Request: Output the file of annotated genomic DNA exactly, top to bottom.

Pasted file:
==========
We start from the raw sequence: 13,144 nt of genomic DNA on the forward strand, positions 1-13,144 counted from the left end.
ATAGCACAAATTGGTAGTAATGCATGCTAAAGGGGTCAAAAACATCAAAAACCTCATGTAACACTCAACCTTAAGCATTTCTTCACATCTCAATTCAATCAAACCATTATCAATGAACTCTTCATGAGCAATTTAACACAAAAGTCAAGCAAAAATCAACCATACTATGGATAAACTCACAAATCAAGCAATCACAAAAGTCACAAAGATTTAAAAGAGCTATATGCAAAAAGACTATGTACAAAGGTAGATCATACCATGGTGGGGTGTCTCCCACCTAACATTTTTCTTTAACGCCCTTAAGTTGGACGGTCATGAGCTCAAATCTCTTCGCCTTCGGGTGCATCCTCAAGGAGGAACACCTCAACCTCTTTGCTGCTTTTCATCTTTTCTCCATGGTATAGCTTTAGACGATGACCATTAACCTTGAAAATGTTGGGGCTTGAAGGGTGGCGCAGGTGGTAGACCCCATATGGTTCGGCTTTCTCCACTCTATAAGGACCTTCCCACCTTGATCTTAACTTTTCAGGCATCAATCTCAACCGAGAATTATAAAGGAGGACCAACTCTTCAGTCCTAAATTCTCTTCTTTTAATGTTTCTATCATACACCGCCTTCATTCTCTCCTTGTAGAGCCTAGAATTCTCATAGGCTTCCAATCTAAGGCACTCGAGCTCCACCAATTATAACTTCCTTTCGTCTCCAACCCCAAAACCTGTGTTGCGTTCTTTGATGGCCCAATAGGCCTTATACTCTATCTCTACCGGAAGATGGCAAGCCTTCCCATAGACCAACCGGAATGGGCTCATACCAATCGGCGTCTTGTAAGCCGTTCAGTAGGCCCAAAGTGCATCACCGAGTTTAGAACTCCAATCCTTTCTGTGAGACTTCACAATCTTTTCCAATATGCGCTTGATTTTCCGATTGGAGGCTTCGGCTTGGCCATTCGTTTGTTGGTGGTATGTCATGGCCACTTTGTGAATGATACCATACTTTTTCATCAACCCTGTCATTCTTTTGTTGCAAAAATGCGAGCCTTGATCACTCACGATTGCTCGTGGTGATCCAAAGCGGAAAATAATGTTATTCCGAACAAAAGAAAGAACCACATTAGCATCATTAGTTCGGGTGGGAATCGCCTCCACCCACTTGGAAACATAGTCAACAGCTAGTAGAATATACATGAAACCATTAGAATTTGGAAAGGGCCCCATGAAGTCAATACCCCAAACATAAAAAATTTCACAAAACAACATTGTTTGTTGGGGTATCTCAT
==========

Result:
We start from the raw sequence: 13,144 nt of genomic DNA on the forward strand, positions 1-13,144 counted from the left end.
ATAGCACAAATTGGTAGTAATGCATGCTAAAGGGGTCAAAAACATCAAAAACCTCATGTAACACTCAACCTTAAGCATTTCTTCACATCTCAATTCAATCAAACCATTATCAATGAACTCTTCATGAGCAATTTAACACAAAAGTCAAGCAAAAATCAACCATACTATGGATAAACTCACAAATCAAGCAATCACAAAAGTCACAAAGATTTAAAAGAGCTATATGCAAAAAGACTATGTACAAAGGTAGATCATACCATGGTGGGGTGTCTCCCACCTAACATTTTTCTTTAACGCCCTTAAGTTGGACGGTCATGAGCTCAAATCTCTTCGCCTTCGGGTGCATCCTCAAGGAGGAACACCTCAACCTCTTTGCTGCTTTTCATCTTTTCTCCATGGTATAGCTTTAGACGATGACCATTAACCTTGAAAATGTTGGGGCTTGAAGGGTGGCGCAGGTGGTAGACCCCATATGGTTCGGCTTTCTCCACTCTATAAGGACCTTCCCACCTTGATCTTAACTTTTCAGGCATCAATCTCAACCGAGAATTATAAAGGAGGACCAACTCTTCAGTCCTAAATTCTCTTCTTTTAATGTTTCTATCATACACCGCCTTCATTCTCTCCTTGTAGAGCCTAGAATTCTCATAGGCTTCCAATCTAAGGCACTCGAGCTCCACCAATTATAACTTCCTTTCGTCTCCAACCCCAAAACCTGTGTTGCGTTCTTTGATGGCCCAATAGGCCTTATACTCTATCTCTACCGGAAGATGGCAAGCCTTCCCATAGACCAACCGGAATGGGCTCATACCAATCGGCGTCTTGTAAGCCGTTCAGTAGGCCCAAAGTGCATCACCGAGTTTAGAACTCCAATCCTTTCTGTGAGACTTCACAATCTTTTCCAATATGCGCTTGATTTTCCGATTGGAGGCTTCGGCTTGGCCATTCGTTTGTTGGTGGTATGTCATGGCCACTTTGTGAATGATACCATACTTTTTCATCAACCCTGTCATTCTTTTGTTGCAAAAATGCGAGCCTTGATCACTCACGATTGCTCGTGGTGATCCAAAGCGGAAAATAATGTTATTCCGAACAAAAGAAAGAACCACATTAGCATCATTAGTTCGGGTGGGAATCGCCTCCACCCACTTGGAAACATAGTCAACAGCTAGTAGAATATACATGAAACCATTAGAATTTGGAAAGGGCCCCATGAAGTCAATACCCCAAACATAAAAAATTTCACAAAACAACATTGTTTGTTGGGGTATCTCAT